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BLUES STREAK

ST. LOUIS'S REVERSAL WAS ONE FOR THE AGES
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WITH THEIR 4--1 victory over the Bruins in Game 7 of the Stanley Cup finals, the Blues pulled off the most improbable in-season turnaround in sports history—from last place in the standings on Jan. 2 (nearly halfway through their season) to champions by June 12. No other title winner has ever come close to St. Louis's long-shot run, which earned one Blues fan a $100,000 return on a $400 bet from January. Even the 2011--12 L.A. Kings, the only No. 8 seed to win the Stanley Cup, were a .500 team at their lowest point.

As for the other pro leagues, no eventual champ has stood so low in the standings so late in the season as this year's ultimate underdog Blues.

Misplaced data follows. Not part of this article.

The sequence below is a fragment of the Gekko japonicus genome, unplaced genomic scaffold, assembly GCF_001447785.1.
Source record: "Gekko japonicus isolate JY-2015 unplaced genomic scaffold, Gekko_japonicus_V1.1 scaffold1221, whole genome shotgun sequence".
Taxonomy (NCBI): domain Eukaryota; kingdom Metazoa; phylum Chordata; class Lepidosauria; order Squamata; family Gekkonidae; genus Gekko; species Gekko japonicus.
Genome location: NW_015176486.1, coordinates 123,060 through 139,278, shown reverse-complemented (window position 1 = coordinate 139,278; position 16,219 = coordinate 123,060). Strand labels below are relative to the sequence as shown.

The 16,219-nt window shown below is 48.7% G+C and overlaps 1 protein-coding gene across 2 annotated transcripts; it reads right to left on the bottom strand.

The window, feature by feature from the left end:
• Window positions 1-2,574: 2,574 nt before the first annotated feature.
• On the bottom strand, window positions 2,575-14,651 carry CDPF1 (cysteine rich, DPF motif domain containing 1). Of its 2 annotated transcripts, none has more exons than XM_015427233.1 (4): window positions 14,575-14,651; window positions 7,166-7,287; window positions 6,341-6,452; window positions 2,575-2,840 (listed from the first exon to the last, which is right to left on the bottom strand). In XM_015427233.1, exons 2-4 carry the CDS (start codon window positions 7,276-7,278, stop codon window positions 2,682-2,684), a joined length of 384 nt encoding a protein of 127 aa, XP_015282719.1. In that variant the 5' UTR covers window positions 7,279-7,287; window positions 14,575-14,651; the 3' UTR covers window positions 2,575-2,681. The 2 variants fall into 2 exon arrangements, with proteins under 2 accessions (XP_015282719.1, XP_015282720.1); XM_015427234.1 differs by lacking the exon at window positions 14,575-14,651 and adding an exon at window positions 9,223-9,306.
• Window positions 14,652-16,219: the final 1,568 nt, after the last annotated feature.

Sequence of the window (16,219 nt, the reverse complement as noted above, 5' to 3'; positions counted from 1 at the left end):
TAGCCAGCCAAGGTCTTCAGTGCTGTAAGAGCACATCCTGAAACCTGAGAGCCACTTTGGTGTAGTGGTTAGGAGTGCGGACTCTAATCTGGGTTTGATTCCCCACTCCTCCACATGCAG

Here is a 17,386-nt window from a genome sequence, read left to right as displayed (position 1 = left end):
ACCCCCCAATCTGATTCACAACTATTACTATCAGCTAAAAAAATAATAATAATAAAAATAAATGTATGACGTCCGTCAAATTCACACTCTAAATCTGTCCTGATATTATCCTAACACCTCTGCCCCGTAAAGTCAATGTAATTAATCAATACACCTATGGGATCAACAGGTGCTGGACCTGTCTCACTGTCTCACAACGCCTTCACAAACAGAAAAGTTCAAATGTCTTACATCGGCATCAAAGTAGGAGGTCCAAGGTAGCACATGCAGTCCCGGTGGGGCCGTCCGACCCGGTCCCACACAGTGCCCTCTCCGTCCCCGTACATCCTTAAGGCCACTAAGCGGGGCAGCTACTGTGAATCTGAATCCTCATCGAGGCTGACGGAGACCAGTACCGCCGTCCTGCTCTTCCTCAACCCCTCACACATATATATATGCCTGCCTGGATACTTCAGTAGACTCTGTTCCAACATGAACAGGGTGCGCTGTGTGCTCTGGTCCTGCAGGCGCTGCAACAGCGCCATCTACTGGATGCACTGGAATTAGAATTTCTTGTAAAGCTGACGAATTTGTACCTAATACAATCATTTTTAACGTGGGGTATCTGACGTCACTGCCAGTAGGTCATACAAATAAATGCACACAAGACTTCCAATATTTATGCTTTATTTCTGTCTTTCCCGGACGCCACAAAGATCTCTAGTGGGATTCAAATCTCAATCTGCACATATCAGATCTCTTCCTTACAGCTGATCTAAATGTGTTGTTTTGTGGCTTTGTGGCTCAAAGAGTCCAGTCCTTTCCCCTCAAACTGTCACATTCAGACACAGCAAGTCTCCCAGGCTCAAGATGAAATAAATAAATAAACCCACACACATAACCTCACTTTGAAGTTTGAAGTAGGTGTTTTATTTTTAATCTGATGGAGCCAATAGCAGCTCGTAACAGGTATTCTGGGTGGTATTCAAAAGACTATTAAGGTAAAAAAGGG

[This article contains a table. Please see hardcopy of magazine or PDF.]

Team

Record at lowest point

Place in standings

2018--19 BLUES

15-18-4 (45% of season)

7th in Central Division; 31st in NHL

2001 PATRIOTS

1--3 (25% of season)

3rd in AFC East; T-23rd in NFL

1977--78 BULLETS

29--28 (70% of season)

2nd in the Central Division; 8th in NBA

2003 MARLINS

19--29 (30% of season)

5th in NL East; 25th in MLB

WORLD CUP

Upon Further Review

The Women's World Cup has been hijacked by an acronym: VAR, or video assistant referee, is intended to correct "clear and obvious" human errors. But that hasn't stopped the reversal of questionable calls, like an apparent France goal in the round of 16 that was disallowed after officials dubiously ruled scorer Valérie Gauvin had fouled Brazil's goalkeeper. Meanwhile, penalties have been awarded after slowed-down replay made seemingly harmless movements look like fouls. Yes, VAR benefitted last year's men's World Cup and the most recent UEFA Champions League campaign, but this summer we're seeing the flip side—that there's still a human element to all this technology, and that's going to mean controversy.